Ancient Monuments

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Genwen Engine House

A Scheduled Monument in Llanelli Rural (Llanelli Wledig), Carmarthenshire (Sir Gaerfyrddin)

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Latitude: 51.6761 / 51°40'33"N

Longitude: -4.1046 / 4°6'16"W

OS Eastings: 254574

OS Northings: 199575

OS Grid: SS545995

Mapcode National: GBR GT.TKC9

Mapcode Global: VH4K0.S4XG

Entry Name: Genwen Engine House

Scheduled Date: 2 March 1993

Source: Cadw

Source ID: 2824

Cadw Legacy ID: CM263

Schedule Class: Industrial

Category: Engine house

Period: Post Medieval/Modern

County: Carmarthenshire (Sir Gaerfyrddin)

Community: Llanelli Rural (Llanelli Wledig)

Built-Up Area: Llanelli

Traditional County: Carmarthenshire


The monument consists of a colliery engine house and other associated features relating to the operation of the Genwen colliery. The engine house contained a 52 inch cylinder beam engine made by Boulton and Watt and had replaced an earlier building of 1766 of Chauncey Townsend’s which had operated a Newcomen engine. The engine house was altered in 1837 when a larger engine was installed. Although closed between c1867 and 1898, the pit later re-opened and continued in use until 1907 when a gas explosion caused it to close. Pumping ceased in 1908 after which the colliery flooded out. The pumping shaft was immediately to the north of the building, and a winding shaft lay some 20m to the west. An adit opened in the 1830’s lies just to the west.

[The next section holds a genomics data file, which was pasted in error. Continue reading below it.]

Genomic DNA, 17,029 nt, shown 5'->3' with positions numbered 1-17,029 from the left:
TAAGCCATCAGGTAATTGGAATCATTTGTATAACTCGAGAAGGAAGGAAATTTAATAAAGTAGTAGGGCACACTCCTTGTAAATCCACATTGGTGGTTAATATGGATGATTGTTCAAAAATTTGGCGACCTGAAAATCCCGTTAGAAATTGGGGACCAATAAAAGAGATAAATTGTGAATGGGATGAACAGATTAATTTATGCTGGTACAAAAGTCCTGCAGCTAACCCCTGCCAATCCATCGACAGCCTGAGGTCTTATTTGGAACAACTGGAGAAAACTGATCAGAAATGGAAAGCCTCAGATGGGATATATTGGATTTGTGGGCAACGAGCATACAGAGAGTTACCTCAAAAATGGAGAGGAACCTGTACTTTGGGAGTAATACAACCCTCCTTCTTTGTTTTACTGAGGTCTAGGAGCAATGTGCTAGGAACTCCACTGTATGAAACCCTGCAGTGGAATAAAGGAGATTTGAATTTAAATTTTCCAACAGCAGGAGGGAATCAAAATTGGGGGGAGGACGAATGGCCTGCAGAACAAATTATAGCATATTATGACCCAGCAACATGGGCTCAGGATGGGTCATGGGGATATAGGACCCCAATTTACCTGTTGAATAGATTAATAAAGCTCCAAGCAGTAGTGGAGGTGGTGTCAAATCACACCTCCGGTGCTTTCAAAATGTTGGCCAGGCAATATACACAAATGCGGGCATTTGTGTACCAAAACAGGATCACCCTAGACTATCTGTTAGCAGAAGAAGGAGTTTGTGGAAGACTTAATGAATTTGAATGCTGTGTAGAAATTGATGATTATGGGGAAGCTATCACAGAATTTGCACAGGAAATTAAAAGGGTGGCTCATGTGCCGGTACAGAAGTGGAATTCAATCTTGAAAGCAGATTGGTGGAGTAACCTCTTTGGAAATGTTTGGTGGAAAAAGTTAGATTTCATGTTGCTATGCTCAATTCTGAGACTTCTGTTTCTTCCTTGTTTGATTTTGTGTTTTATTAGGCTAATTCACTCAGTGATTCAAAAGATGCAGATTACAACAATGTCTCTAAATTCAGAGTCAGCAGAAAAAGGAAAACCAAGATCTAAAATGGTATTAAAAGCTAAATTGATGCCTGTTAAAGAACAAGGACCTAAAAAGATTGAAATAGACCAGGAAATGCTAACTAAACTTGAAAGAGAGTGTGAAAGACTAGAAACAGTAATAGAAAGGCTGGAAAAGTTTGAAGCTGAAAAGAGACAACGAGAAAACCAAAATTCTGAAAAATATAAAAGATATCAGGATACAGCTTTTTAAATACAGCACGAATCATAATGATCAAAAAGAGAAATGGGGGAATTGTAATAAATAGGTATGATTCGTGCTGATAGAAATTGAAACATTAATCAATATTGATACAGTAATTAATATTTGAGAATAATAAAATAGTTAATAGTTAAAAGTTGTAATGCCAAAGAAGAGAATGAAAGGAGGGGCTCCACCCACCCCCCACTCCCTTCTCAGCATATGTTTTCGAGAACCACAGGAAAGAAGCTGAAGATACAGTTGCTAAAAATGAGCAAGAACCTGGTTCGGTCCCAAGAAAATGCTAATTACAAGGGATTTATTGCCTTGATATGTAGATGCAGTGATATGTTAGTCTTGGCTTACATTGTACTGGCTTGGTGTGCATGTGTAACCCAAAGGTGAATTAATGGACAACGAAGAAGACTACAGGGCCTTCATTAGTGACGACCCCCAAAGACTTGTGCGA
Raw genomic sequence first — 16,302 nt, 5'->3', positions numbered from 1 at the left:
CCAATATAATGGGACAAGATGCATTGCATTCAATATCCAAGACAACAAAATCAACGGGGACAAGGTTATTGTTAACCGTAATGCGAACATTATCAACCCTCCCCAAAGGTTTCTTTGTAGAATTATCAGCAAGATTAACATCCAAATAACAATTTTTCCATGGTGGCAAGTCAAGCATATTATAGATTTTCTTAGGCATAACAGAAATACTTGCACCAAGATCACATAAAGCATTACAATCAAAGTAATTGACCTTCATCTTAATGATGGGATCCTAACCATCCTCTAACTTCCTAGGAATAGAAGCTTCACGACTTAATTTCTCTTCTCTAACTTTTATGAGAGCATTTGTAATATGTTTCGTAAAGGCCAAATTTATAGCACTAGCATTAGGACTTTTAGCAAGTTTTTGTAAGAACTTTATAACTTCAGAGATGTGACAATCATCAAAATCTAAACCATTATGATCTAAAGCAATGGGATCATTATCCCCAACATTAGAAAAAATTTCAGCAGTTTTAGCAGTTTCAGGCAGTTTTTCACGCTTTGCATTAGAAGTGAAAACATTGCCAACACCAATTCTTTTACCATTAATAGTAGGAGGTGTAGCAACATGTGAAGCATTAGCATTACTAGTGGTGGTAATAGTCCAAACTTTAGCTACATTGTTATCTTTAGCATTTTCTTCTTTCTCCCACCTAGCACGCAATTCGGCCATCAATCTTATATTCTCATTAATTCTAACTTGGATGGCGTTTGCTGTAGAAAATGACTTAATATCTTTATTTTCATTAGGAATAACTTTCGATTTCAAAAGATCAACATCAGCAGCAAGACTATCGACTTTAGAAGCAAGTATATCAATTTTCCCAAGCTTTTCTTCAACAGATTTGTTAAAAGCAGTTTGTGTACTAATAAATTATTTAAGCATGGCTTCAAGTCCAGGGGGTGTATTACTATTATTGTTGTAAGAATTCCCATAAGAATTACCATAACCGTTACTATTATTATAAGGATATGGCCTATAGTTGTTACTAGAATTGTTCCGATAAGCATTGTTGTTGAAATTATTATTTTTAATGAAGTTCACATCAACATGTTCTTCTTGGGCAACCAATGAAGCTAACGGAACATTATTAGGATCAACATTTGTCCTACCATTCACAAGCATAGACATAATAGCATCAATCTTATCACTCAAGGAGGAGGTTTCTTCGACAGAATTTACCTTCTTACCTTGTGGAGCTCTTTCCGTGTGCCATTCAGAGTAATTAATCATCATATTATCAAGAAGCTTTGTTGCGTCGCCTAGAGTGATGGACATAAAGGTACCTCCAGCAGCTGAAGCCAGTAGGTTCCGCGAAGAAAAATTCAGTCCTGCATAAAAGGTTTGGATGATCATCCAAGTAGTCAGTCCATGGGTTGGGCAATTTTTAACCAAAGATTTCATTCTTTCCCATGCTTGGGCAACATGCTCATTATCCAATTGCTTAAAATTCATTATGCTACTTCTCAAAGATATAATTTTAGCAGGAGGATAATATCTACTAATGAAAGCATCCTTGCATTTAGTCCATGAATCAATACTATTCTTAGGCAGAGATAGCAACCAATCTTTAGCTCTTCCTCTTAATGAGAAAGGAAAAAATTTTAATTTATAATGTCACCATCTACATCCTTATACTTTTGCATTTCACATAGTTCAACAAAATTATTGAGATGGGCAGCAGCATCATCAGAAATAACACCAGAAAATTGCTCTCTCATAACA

The monument is of national importance for its potential to enhance our knowledge of mining in Wales. It retains significant archaeological potential, with a strong probability of the presence of associated archaeological features and deposits. In particular the fabric of the engine house reflects the development of steam engines on this site over a long period of time. An engine house may be part of a larger cluster of industrial monuments and their importance can further enhanced by their group value.

The scheduled area is a square 30m by 30m around the centre of the engine house comprising the remains described and areas around them within which related evidence may be expected to survive.

Source: Cadw

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